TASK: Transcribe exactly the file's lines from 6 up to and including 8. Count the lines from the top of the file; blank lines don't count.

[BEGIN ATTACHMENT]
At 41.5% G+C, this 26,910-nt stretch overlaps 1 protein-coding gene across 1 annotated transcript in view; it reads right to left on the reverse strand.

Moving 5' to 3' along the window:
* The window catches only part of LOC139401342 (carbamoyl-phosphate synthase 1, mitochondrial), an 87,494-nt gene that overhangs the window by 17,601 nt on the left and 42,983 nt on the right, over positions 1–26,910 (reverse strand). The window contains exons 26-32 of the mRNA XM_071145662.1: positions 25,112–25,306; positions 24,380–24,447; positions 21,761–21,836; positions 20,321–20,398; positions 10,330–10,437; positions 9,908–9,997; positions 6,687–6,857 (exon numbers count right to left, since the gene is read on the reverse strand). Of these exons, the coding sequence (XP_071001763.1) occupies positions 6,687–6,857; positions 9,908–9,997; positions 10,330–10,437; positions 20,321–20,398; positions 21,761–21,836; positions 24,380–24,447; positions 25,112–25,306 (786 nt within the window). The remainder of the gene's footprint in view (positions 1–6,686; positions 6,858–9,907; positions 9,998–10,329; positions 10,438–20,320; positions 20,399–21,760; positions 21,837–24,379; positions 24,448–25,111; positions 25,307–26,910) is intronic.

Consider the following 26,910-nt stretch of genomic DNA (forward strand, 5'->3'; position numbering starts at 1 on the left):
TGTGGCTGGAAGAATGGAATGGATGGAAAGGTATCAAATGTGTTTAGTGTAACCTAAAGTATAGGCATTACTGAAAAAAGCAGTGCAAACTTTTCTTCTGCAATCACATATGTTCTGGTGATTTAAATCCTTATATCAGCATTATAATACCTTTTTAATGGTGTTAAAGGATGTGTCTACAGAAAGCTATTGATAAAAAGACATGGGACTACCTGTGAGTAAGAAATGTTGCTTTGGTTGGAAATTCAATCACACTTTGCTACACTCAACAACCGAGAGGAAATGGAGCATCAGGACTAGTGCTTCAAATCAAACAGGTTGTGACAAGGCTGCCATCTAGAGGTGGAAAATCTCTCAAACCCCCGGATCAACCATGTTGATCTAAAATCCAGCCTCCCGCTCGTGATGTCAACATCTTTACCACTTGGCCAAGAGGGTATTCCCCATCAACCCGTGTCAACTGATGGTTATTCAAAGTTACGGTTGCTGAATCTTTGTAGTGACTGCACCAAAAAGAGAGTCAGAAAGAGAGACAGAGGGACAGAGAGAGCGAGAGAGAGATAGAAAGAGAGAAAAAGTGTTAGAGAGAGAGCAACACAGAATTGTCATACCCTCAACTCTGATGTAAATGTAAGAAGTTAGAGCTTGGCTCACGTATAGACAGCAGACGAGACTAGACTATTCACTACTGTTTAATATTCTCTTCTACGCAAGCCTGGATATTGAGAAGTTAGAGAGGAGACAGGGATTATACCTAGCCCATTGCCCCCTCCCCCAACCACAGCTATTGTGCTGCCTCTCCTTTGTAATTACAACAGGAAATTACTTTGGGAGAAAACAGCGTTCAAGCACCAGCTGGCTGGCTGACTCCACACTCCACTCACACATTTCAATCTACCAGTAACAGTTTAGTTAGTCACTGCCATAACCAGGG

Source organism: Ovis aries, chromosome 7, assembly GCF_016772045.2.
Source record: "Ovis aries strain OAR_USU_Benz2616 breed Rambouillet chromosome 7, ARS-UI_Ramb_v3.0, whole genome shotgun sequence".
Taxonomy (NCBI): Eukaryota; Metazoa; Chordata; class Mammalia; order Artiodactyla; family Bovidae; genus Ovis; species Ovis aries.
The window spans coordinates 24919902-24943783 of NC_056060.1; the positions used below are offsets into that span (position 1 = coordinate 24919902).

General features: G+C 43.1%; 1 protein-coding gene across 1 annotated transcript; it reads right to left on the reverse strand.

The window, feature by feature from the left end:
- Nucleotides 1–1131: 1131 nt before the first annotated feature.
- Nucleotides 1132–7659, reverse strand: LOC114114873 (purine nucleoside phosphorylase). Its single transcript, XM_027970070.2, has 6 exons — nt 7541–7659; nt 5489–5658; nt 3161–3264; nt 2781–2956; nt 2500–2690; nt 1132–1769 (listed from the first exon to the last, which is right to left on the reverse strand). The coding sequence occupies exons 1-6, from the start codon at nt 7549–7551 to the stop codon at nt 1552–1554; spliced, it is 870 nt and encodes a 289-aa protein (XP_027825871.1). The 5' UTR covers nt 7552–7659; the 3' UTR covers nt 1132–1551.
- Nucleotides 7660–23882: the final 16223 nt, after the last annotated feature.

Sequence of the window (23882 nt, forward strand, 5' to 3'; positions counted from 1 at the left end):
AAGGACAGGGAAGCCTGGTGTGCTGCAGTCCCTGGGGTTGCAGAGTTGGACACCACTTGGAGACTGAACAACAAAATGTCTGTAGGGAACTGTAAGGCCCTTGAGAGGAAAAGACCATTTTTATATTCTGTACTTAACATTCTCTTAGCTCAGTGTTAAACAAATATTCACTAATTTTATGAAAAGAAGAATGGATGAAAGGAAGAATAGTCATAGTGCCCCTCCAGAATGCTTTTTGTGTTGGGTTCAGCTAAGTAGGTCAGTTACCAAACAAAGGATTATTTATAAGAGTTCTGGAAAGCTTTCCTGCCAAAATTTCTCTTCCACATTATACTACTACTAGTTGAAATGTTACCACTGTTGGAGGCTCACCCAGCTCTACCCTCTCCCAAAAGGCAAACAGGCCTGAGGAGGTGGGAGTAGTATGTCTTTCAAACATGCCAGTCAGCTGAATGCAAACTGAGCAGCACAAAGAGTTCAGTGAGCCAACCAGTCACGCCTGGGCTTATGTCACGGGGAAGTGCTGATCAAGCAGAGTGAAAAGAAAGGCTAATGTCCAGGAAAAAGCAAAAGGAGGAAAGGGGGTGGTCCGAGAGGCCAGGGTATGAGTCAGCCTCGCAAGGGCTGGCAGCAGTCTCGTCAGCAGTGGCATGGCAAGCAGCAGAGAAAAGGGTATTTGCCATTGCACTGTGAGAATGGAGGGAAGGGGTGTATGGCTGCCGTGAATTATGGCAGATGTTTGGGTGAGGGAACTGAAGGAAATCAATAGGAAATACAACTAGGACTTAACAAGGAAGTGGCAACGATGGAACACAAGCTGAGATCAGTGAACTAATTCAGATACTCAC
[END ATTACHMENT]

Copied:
Source organism: Ovis aries, chromosome 7, assembly GCF_016772045.2.
Source record: "Ovis aries strain OAR_USU_Benz2616 breed Rambouillet chromosome 7, ARS-UI_Ramb_v3.0, whole genome shotgun sequence".
Taxonomy (NCBI): Eukaryota; Metazoa; Chordata; class Mammalia; order Artiodactyla; family Bovidae; genus Ovis; species Ovis aries.